Outsized Legionnaires' rate unexplained
By Adam Smeltz
Published: Wednesday, Feb. 13, 2013, 11:21 p.m.
The Legionnaires' form of pneumonia found in a months-long outbreak in the Pittsburgh VA system might appear disproportionately in Allegheny County, which accounts for a fifth of state-recorded cases in Pennsylvania.
But doctors warn there's no clear explanation for county figures that show reported rates of the disease at more than twice state averages. They said testing practices for pneumonia patients might be more thorough in Pittsburgh, an historical leader in Legionnaires' prevention, or environmental factors in the region could encourage the waterborne Legionella bacteria that cause the ailment.
“It's not an easy question to answer,” said Dr. Ronald Voorhees, the acting county health director. “The possibilities are, it's either a high level of real cases or a high level of reported cases.”
He said detailed studies to explore the discrepancies with other regions “just haven't been done,” though county health officials intend to do so and are exploring strategies for Legionella monitoring and prevention.
State rules mandate that hospitals and other health care providers report Legionnaires' cases to public health officials within 24 hours of identification, said Department of Health spokeswoman Kait Gillis. The requirement depends on health care providers to test aggressively for the bacteria.
Department reports show 417 of at least 1,910 Legionnaires' cases statewide since 2008 sickened Allegheny County residents. Nearly 8 percent of the local cases were fatal, above the statewide death rate of about 5 percent.
Eighty Legionnaires' patients were in neighboring Westmoreland County, which ranked fourth statewide in cases.
“If there is a higher rate of Legionnaires' in your region, there is not a specific explanation that we are aware of,” Gillis wrote in an email. She said some areas “have a higher awareness and reporting of Legionella” and that the disease “most often affects middle-aged or older men, particularly those who smoke, have chronic lung disease or drink heavily.”
Public health officials identified a number of suspected Legionnaires' “hot spots” over the years, including in Barcelona; Halifax, Nova Scotia; and eastern Ohio, said Dr. Paul Edelstein of the University of Pennsylvania.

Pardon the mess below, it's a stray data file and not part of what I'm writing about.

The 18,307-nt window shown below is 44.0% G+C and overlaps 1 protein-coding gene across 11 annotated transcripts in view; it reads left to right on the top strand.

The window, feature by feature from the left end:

He said factors ranging from water treatment and disinfection methods to underground pipes and virulent Legionella strains could be to blame for reported regional outbursts. Still, “it's pretty much an open question.
“There may be different explanations for different regions,” said Edelstein, a professor of pathology at Penn's Perelman School of Medicine in Philadelphia. “There's so much we don't know about this. They're all answerable questions, but it's generally not something people have focused on.”
Legionnaires' gained widespread attention in the late 1970s because of a deadly outbreak in the Bellevue-Stratford Hotel in Philadelphia. It captured prominence again in Pittsburgh last fall when the VA Pittsburgh Healthcare System revealed an outbreak tied to bacteria in tap water at its Oakland and O'Hara hospitals.
The federal Centers for Disease Control and Prevention in Atlanta uncovered 21 Legionnaires' cases since January 2011 that probably originated in the Pittsburgh VA system. Five of those cases were fatal. A sixth pneumonia patient at the Pittsburgh VA died in late January, though it remains unclear whether that veteran contracted Legionella in the Oakland hospital or elsewhere.
CDC reviewers are looking for Legionnaires' cases as far back as 2007 that might have begun with Legionella at the Pittsburgh VA, spokeswoman Alison Patti said on Wednesday.
A complete count of cases could help determine how much the VA problem has contributed to Legionnaires' tallies for Allegheny County, said Dr. Gary W. Procop, chairman of the clinical-pathology department at the Cleveland Clinic.
Voorhees said he was not aware of individual facilities or neighborhoods that account for spikes in the county case volumes.
“Whenever there's a rate of infection above a standard, then it's worth an investigation to ask the reason why and to continue to ask that question until there's an answer,” Procop said. “The answer might be that region has a higher rate. The answer also could be we found practices that were not the best and may have contributed to more infections.”
Procop pointed out that arid regions in Western states record relatively few Legionnaires' cases. He wondered whether Pittsburgh, with its three rivers, might offer a fertile environment for the bacteria.
“I don't know if, with a water-associated organism, places that are more humid with more fresh water might have more possibilities of more cases,” Procop said.
Adam Smeltz is a staff writer for Trib Total Media. He can be reached at 412-380-5676 or email@example.com.
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